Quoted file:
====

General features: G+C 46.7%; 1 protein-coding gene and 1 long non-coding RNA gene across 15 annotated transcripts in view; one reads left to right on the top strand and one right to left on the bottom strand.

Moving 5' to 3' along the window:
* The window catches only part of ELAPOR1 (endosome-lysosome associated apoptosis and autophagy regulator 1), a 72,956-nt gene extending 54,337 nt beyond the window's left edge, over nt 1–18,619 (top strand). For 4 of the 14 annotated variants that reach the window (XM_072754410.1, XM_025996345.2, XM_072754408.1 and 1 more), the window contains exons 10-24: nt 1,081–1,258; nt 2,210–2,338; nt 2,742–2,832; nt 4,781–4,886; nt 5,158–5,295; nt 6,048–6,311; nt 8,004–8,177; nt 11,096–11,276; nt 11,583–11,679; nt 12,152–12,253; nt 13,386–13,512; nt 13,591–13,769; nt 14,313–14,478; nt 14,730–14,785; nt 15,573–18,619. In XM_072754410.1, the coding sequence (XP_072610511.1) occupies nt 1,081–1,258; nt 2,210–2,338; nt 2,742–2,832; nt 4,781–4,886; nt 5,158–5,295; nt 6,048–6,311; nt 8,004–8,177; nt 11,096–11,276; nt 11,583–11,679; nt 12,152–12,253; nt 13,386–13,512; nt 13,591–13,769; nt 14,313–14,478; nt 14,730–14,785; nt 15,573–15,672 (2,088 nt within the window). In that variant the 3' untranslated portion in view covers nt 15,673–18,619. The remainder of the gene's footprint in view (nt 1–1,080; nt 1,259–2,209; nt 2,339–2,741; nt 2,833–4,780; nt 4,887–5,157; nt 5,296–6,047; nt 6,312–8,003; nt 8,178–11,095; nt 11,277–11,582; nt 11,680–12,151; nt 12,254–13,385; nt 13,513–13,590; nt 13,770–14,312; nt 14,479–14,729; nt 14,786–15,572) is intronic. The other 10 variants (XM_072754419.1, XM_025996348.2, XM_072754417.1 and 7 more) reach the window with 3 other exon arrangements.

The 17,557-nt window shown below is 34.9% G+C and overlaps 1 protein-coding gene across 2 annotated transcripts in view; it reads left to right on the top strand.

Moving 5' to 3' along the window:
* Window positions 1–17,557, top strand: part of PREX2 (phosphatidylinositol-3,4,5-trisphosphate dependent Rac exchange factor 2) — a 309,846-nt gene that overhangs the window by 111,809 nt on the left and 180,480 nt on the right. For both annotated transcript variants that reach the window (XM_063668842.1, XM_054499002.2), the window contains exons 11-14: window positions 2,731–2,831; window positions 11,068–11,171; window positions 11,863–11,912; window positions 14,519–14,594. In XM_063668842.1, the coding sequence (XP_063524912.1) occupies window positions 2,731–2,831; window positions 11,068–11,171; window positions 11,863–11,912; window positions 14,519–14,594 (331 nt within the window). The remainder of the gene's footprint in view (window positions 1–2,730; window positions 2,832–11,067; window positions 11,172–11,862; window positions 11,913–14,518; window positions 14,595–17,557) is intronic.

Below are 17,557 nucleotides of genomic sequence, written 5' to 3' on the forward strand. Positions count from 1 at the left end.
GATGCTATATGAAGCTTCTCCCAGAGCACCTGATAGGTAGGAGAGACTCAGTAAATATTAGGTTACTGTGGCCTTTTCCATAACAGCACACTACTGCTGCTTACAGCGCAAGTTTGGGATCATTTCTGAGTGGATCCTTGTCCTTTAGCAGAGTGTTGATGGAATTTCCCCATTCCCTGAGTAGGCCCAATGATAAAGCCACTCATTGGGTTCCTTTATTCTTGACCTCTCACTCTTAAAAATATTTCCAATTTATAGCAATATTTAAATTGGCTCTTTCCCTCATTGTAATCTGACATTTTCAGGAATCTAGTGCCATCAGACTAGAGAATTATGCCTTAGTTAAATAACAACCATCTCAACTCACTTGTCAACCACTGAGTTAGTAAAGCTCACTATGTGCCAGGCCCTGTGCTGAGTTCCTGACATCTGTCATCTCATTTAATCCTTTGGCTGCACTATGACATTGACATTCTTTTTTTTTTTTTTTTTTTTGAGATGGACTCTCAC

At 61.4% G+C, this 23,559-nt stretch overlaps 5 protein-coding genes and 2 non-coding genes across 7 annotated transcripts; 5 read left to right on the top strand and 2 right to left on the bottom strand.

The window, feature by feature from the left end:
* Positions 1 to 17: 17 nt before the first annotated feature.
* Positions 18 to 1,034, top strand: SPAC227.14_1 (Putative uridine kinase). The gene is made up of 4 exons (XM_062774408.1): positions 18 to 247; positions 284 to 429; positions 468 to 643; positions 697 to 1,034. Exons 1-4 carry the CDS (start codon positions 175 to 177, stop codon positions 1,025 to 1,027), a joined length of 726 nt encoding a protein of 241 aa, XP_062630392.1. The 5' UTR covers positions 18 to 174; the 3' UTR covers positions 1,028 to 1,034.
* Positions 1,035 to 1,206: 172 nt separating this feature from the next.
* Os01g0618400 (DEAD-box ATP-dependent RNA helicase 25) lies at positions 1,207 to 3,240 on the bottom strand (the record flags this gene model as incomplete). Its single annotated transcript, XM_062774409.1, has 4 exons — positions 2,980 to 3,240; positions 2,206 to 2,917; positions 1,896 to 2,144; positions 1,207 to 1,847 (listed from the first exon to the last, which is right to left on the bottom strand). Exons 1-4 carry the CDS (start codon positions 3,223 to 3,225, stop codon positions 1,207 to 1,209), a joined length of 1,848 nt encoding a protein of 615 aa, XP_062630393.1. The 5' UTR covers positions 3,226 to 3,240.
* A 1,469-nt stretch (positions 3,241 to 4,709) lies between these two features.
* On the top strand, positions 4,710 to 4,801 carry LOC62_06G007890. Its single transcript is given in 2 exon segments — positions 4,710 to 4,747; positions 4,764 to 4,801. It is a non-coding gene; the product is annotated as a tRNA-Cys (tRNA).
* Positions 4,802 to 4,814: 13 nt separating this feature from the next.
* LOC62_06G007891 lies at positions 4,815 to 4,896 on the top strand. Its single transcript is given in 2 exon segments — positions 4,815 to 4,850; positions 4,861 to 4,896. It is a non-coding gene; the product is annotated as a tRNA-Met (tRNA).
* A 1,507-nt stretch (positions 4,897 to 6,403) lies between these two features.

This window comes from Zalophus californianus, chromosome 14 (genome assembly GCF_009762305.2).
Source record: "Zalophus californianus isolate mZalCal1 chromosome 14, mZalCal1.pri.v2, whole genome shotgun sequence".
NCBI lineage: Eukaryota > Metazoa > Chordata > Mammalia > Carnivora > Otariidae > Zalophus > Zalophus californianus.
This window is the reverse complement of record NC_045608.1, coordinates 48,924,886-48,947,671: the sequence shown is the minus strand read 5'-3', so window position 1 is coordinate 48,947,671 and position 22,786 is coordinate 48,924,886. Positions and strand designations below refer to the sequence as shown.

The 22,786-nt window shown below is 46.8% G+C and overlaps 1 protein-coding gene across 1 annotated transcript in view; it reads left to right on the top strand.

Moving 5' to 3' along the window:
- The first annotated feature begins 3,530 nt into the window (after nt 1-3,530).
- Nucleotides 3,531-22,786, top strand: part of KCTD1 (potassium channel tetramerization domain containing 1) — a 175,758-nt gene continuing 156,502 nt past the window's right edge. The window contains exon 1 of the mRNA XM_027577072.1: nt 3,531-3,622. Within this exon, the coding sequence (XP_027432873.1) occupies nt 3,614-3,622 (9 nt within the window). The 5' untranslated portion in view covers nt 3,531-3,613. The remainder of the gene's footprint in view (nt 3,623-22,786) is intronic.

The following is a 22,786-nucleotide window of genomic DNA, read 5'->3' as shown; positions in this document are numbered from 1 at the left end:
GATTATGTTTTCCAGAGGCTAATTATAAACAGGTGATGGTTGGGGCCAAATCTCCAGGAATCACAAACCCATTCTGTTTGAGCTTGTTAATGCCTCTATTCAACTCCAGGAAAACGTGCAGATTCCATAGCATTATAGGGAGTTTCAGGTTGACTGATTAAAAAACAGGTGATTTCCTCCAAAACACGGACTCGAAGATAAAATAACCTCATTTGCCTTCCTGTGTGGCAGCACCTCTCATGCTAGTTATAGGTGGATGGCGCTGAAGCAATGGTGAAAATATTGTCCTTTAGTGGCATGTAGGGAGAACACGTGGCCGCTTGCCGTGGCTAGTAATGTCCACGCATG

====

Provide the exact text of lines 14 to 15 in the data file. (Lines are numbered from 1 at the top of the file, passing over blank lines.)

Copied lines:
* Os01g0618400 (DEAD-box ATP-dependent RNA helicase 25) lies at positions 1,207 to 3,240 on the bottom strand (the record flags this gene model as incomplete). Its single annotated transcript, XM_062774409.1, has 4 exons — positions 2,980 to 3,240; positions 2,206 to 2,917; positions 1,896 to 2,144; positions 1,207 to 1,847 (listed from the first exon to the last, which is right to left on the bottom strand). Exons 1-4 carry the CDS (start codon positions 3,223 to 3,225, stop codon positions 1,207 to 1,209), a joined length of 1,848 nt encoding a protein of 615 aa, XP_062630393.1. The 5' UTR covers positions 3,226 to 3,240.
* A 1,469-nt stretch (positions 3,241 to 4,709) lies between these two features.